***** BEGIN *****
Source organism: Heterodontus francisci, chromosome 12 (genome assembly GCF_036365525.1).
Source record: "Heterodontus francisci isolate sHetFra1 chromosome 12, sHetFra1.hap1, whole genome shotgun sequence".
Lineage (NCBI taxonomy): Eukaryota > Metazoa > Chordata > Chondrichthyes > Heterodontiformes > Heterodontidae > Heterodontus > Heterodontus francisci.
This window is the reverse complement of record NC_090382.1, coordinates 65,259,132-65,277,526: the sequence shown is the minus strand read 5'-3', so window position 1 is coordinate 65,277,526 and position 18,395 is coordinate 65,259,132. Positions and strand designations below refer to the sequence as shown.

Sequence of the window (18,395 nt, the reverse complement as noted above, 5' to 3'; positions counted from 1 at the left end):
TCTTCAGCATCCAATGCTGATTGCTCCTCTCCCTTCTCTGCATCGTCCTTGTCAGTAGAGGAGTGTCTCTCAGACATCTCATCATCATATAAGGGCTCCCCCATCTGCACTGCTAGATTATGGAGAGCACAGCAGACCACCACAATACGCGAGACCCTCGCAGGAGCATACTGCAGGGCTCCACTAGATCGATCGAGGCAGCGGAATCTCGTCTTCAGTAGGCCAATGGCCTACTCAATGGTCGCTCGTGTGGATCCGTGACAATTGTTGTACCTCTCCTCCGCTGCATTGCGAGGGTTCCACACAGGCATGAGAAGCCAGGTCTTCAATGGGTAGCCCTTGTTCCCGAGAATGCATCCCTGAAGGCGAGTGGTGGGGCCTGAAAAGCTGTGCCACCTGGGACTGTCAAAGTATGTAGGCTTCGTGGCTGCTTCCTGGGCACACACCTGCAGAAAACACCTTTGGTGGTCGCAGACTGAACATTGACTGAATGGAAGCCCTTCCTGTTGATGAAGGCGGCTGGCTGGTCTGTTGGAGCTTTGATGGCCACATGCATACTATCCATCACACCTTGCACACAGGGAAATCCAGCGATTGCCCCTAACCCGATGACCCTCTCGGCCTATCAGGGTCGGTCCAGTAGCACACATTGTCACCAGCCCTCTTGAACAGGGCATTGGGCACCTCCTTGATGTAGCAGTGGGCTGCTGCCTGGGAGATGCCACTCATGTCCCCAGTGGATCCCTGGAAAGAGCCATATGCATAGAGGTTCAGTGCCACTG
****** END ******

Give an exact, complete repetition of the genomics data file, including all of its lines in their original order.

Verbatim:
Source organism: Heterodontus francisci, chromosome 12 (genome assembly GCF_036365525.1).
Source record: "Heterodontus francisci isolate sHetFra1 chromosome 12, sHetFra1.hap1, whole genome shotgun sequence".
Lineage (NCBI taxonomy): Eukaryota > Metazoa > Chordata > Chondrichthyes > Heterodontiformes > Heterodontidae > Heterodontus > Heterodontus francisci.
This window is the reverse complement of record NC_090382.1, coordinates 65,259,132-65,277,526: the sequence shown is the minus strand read 5'-3', so window position 1 is coordinate 65,277,526 and position 18,395 is coordinate 65,259,132. Positions and strand designations below refer to the sequence as shown.

Sequence of the window (18,395 nt, the reverse complement as noted above, 5' to 3'; positions counted from 1 at the left end):
TCTTCAGCATCCAATGCTGATTGCTCCTCTCCCTTCTCTGCATCGTCCTTGTCAGTAGAGGAGTGTCTCTCAGACATCTCATCATCATATAAGGGCTCCCCCATCTGCACTGCTAGATTATGGAGAGCACAGCAGACCACCACAATACGCGAGACCCTCGCAGGAGCATACTGCAGGGCTCCACTAGATCGATCGAGGCAGCGGAATCTCGTCTTCAGTAGGCCAATGGCCTACTCAATGGTCGCTCGTGTGGATCCGTGACAATTGTTGTACCTCTCCTCCGCTGCATTGCGAGGGTTCCACACAGGCATGAGAAGCCAGGTCTTCAATGGGTAGCCCTTGTTCCCGAGAATGCATCCCTGAAGGCGAGTGGTGGGGCCTGAAAAGCTGTGCCACCTGGGACTGTCAAAGTATGTAGGCTTCGTGGCTGCTTCCTGGGCACACACCTGCAGAAAACACCTTTGGTGGTCGCAGACTGAACATTGACTGAATGGAAGCCCTTCCTGTTGATGAAGGCGGCTGGCTGGTCTGTTGGAGCTTTGATGGCCACATGCATACTATCCATCACACCTTGCACACAGGGAAATCCAGCGATTGCCCCTAACCCGATGACCCTCTCGGCCTATCAGGGTCGGTCCAGTAGCACACATTGTCACCAGCCCTCTTGAACAGGGCATTGGGCACCTCCTTGATGTAGCAGTGGGCTGCTGCCTGGGAGATGCCACTCATGTCCCCAGTGGATCCCTGGAAAGAGCCATATGCATAGAGGTTCAGTGCCACTG